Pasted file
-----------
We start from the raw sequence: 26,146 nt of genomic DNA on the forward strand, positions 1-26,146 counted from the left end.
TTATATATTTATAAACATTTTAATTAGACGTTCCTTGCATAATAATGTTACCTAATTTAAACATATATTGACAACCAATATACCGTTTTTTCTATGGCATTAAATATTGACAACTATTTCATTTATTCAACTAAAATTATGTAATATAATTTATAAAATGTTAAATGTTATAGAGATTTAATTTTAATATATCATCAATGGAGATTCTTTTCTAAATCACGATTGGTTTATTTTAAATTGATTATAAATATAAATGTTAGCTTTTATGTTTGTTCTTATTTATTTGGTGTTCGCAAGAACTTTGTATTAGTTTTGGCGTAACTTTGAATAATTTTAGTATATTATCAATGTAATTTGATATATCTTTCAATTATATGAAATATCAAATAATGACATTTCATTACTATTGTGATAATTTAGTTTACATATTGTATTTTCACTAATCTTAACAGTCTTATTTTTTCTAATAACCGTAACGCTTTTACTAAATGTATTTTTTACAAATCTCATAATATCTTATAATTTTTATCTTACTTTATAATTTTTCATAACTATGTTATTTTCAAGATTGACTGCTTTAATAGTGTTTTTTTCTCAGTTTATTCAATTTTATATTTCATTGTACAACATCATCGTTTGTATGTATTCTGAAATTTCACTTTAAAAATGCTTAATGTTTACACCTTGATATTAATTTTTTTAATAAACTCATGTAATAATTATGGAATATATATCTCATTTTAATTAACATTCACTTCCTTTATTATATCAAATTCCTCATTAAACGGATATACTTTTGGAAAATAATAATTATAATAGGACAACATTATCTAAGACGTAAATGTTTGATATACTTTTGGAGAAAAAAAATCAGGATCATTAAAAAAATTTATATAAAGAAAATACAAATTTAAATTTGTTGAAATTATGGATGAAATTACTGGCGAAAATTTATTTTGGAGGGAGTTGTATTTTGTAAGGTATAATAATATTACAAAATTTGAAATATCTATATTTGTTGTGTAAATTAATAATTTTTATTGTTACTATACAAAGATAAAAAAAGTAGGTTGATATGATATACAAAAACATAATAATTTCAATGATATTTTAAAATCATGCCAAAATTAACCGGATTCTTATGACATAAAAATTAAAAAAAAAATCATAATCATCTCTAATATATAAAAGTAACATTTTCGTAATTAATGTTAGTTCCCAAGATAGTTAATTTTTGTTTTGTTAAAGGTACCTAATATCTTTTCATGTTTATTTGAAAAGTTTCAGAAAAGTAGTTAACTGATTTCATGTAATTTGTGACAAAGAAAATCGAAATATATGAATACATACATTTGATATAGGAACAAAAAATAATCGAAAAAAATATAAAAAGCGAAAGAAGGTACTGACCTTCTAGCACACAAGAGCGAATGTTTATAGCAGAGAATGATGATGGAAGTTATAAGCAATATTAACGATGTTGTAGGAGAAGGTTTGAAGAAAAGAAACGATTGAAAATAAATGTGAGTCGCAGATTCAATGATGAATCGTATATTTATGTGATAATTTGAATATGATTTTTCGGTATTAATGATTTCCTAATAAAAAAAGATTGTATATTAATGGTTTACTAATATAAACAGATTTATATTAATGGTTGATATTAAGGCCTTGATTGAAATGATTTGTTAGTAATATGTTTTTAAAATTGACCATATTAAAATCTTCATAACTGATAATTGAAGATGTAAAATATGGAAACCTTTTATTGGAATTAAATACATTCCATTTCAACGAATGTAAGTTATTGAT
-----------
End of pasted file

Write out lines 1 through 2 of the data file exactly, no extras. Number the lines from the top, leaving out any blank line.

We start from the raw sequence: 26,146 nt of genomic DNA on the forward strand, positions 1-26,146 counted from the left end.
TTATATATTTATAAACATTTTAATTAGACGTTCCTTGCATAATAATGTTACCTAATTTAAACATATATTGACAACCAATATACCGTTTTTTCTATGGCATTAAATATTGACAACTATTTCATTTATTCAACTAAAATTATGTAATATAATTTATAAAATGTTAAATGTTATAGAGATTTAATTTTAATATATCATCAATGGAGATTCTTTTCTAAATCACGATTGGTTTATTTTAAATTGATTATAAATATAAATGTTAGCTTTTATGTTTGTTCTTATTTATTTGGTGTTCGCAAGAACTTTGTATTAGTTTTGGCGTAACTTTGAATAATTTTAGTATATTATCAATGTAATTTGATATATCTTTCAATTATATGAAATATCAAATAATGACATTTCATTACTATTGTGATAATTTAGTTTACATATTGTATTTTCACTAATCTTAACAGTCTTATTTTTTCTAATAACCGTAACGCTTTTACTAAATGTATTTTTTACAAATCTCATAATATCTTATAATTTTTATCTTACTTTATAATTTTTCATAACTATGTTATTTTCAAGATTGACTGCTTTAATAGTGTTTTTTTCTCAGTTTATTCAATTTTATATTTCATTGTACAACATCATCGTTTGTATGTATTCTGAAATTTCACTTTAAAAATGCTTAATGTTTACACCTTGATATTAATTTTTTTAATAAACTCATGTAATAATTATGGAATATATATCTCATTTTAATTAACATTCACTTCCTTTATTATATCAAATTCCTCATTAAACGGATATACTTTTGGAAAATAATAATTATAATAGGACAACATTATCTAAGACGTAAATGTTTGATATACTTTTGGAGAAAAAAAATCAGGATCATTAAAAAAATTTATATAAAGAAAATACAAATTTAAATTTGTTGAAATTATGGATGAAATTACTGGCGAAAATTTATTTTGGAGGGAGTTGTATTTTGTAAGGTATAATAATATTACAAAATTTGAAATATCTATATTTGTTGTGTAAATTAATAATTTTTATTGTTACTATACAAAGATAAAAAAAGTAGGTTGATATGATATACAAAAACATAATAATTTCAATGATATTTTAAAATCATGCCAAAATTAACCGGATTCTTATGACATAAAAATTAAAAAAAAAATCATAATCATCTCTAATATATAAAAGTAACATTTTCGTAATTAATGTTAGTTCCCAAGATAGTTAATTTTTGTTTTGTTAAAGGTACCTAATATCTTTTCATGTTTATTTGAAAAGTTTCAGAAAAGTAGTTAACTGATTTCATGTAATTTGTGACAAAGAAAATCGAAATATATGAATACATACATTTGATATAGGAACAAAAAATAATCGAAAAAAATATAAAAAGCGAAAGAAGGTACTGACCTTCTAGCACACAAGAGCGAATGTTTATAGCAGAGAATGATGATGGAAGTTATAAGCAATATTAACGATGTTGTAGGAGAAGGTTTGAAGAAAAGAAACGATTGAAAATAAATGTGAGTCGCAGATTCAATGATGAATCGTATATTTATGTGATAATTTGAATATGATTTTTCGGTATTAATGATTTCCTAATAAAAAAAGATTGTATATTAATGGTTTACTAATATAAACAGATTTATATTAATGGTTGATATTAAGGCCTTGATTGAAATGATTTGTTAGTAATATGTTTTTAAAATTGACCATATTAAAATCTTCATAACTGATAATTGAAGATGTAAAATATGGAAACCTTTTATTGGAATTAAATACATTCCATTTCAACGAATGTAAGTTATTGAT